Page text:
Years ago, a reporter asked then-Fed Chair Ben Bernanke about savers who earned less money because the Fed had slashed interest rates to zero and driven down long interest rates by printing trillions of dollars and buying bonds.
Bernanke replied that, yes, savers were hurt by earning less income, but the overall economy was better off, so it worked out for them anyway.
Retirees and others who survive on savings account interest and bond payments probably wouldn’t agree.
Now, an international central bank global committee claims the same thing.
A study from the Committee on the Global Financial System Committee (CGFS) notes that, as well as sub-zero rates and trillions worth of bond buying, central banks have flooded their economies with ultra-cheap funding driving down borrowing costs but also putting pressure on savers and banks’ margins.
Philip Lowe, chair of the CGFS and governor of the Reserve Bank of Australia, said:
“On balance, unconventional monetary policy tools (UMPTs) helped the central banks that used them address the circumstances presented by the crisis and the ensuing economic downturn.
Lowe noted that the programs had side effects, such as disincentives to private sector deleveraging and spillovers to other countries, but were not considered “sufficiently strong to reverse the benefits of UMPTs”.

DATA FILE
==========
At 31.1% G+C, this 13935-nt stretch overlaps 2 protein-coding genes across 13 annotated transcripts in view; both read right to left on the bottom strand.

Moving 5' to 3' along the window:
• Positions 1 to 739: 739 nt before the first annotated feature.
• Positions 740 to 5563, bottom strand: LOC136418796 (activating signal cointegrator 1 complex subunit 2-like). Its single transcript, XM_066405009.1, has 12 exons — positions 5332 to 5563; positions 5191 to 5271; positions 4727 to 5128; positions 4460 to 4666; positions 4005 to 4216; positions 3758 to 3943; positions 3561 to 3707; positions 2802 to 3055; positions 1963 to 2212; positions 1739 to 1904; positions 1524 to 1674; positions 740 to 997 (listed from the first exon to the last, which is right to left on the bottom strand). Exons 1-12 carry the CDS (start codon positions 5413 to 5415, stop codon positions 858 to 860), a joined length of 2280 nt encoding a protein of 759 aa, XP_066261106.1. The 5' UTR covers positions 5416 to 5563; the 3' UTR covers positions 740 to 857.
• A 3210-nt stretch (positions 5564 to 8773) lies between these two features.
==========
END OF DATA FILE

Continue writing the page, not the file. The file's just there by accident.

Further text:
The report was prepared by a working group led by a New York Fed official Simon Potter and European Central Bank governor Mario Draghi’s former adviser, Frank Smets, who now heads the bank’s economics department.
The report claimed that central banks could need to use more of the UMPTs in the future, and that there’s no way to really know their full effects since most of the programs haven’t been unwound.
The last part falls in the category of a “blinding glimpse of the obvious,” as any saver could have told them because savings accounts still pay almost zero in most developed nations.
That’s a far cry from the 5% that could be had on certificates of deposit just before the financial crisis.
To central bankers everywhere, savers say, “Thanks for nothing.”